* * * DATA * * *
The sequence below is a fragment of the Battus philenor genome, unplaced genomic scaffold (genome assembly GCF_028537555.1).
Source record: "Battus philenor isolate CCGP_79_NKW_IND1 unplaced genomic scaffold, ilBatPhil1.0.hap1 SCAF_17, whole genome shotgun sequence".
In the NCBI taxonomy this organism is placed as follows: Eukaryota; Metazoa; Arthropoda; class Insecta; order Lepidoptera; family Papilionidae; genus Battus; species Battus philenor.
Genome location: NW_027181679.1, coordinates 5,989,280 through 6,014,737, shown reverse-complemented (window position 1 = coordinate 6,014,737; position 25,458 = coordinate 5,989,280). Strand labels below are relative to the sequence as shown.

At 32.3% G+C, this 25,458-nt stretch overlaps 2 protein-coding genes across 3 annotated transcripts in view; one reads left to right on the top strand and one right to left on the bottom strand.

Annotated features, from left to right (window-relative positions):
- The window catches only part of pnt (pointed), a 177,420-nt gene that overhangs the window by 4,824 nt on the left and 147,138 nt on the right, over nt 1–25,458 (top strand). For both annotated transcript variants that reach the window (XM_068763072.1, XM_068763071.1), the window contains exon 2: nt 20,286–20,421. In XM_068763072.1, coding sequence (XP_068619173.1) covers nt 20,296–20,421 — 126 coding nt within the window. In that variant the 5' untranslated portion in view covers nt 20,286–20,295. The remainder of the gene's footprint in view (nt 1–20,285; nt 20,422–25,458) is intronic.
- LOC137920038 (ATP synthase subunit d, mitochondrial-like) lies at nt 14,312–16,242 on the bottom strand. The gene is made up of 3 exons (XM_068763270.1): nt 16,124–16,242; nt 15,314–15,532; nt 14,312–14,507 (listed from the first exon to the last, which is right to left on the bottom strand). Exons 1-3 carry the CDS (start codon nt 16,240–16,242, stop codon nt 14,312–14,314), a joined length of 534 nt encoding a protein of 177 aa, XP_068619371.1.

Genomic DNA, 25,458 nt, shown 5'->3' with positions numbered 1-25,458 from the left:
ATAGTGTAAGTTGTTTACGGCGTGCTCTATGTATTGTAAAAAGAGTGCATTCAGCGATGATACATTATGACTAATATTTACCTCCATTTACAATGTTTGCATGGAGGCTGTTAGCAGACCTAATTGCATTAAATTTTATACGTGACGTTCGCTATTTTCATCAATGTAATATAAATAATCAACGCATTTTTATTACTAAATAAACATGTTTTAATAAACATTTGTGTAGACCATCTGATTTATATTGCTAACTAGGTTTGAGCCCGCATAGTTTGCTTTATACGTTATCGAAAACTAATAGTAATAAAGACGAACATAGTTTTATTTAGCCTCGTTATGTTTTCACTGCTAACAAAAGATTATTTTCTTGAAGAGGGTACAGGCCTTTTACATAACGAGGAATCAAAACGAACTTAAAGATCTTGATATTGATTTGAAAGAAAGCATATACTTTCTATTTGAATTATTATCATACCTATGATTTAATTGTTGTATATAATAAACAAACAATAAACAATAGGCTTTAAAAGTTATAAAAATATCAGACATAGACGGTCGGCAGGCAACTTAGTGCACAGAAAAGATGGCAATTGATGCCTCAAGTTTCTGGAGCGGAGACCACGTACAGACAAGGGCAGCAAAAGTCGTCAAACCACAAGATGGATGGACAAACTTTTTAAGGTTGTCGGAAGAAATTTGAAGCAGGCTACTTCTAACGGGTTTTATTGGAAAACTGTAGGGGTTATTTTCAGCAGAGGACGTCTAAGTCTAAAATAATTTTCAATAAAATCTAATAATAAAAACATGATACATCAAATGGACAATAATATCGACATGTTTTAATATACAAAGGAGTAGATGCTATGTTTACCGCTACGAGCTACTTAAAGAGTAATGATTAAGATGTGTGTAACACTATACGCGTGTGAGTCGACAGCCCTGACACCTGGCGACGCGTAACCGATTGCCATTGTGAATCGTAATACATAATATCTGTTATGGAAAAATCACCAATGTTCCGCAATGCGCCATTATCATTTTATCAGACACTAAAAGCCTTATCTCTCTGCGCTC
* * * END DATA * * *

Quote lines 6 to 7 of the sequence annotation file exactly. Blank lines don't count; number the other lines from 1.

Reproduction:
Annotated features, from left to right (window-relative positions):
- The window catches only part of pnt (pointed), a 177,420-nt gene that overhangs the window by 4,824 nt on the left and 147,138 nt on the right, over nt 1–25,458 (top strand). For both annotated transcript variants that reach the window (XM_068763072.1, XM_068763071.1), the window contains exon 2: nt 20,286–20,421. In XM_068763072.1, coding sequence (XP_068619173.1) covers nt 20,296–20,421 — 126 coding nt within the window. In that variant the 5' untranslated portion in view covers nt 20,286–20,295. The remainder of the gene's footprint in view (nt 1–20,285; nt 20,422–25,458) is intronic.